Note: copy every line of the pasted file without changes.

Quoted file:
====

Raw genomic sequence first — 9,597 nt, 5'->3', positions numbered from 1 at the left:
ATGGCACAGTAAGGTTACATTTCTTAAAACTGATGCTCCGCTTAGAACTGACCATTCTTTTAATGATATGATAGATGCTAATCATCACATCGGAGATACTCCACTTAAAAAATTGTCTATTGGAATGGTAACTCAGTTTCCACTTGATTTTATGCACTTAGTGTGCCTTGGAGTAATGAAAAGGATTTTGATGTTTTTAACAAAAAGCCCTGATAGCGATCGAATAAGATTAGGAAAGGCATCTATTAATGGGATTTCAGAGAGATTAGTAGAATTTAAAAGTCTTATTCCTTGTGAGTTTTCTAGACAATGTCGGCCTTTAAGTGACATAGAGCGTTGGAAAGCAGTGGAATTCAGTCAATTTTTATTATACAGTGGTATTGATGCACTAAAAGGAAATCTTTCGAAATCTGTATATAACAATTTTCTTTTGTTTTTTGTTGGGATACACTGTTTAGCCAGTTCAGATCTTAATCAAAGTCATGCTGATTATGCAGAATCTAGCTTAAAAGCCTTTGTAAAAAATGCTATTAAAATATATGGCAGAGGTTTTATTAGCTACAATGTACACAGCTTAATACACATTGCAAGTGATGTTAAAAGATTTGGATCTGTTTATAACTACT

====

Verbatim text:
Raw genomic sequence first — 9,597 nt, 5'->3', positions numbered from 1 at the left:
ATGGCACAGTAAGGTTACATTTCTTAAAACTGATGCTCCGCTTAGAACTGACCATTCTTTTAATGATATGATAGATGCTAATCATCACATCGGAGATACTCCACTTAAAAAATTGTCTATTGGAATGGTAACTCAGTTTCCACTTGATTTTATGCACTTAGTGTGCCTTGGAGTAATGAAAAGGATTTTGATGTTTTTAACAAAAAGCCCTGATAGCGATCGAATAAGATTAGGAAAGGCATCTATTAATGGGATTTCAGAGAGATTAGTAGAATTTAAAAGTCTTATTCCTTGTGAGTTTTCTAGACAATGTCGGCCTTTAAGTGACATAGAGCGTTGGAAAGCAGTGGAATTCAGTCAATTTTTATTATACAGTGGTATTGATGCACTAAAAGGAAATCTTTCGAAATCTGTATATAACAATTTTCTTTTGTTTTTTGTTGGGATACACTGTTTAGCCAGTTCAGATCTTAATCAAAGTCATGCTGATTATGCAGAATCTAGCTTAAAAGCCTTTGTAAAAAATGCTATTAAAATATATGGCAGAGGTTTTATTAGCTACAATGTACACAGCTTAATACACATTGCAAGTGATGTTAAAAGATTTGGATCTGTTTATAACTACT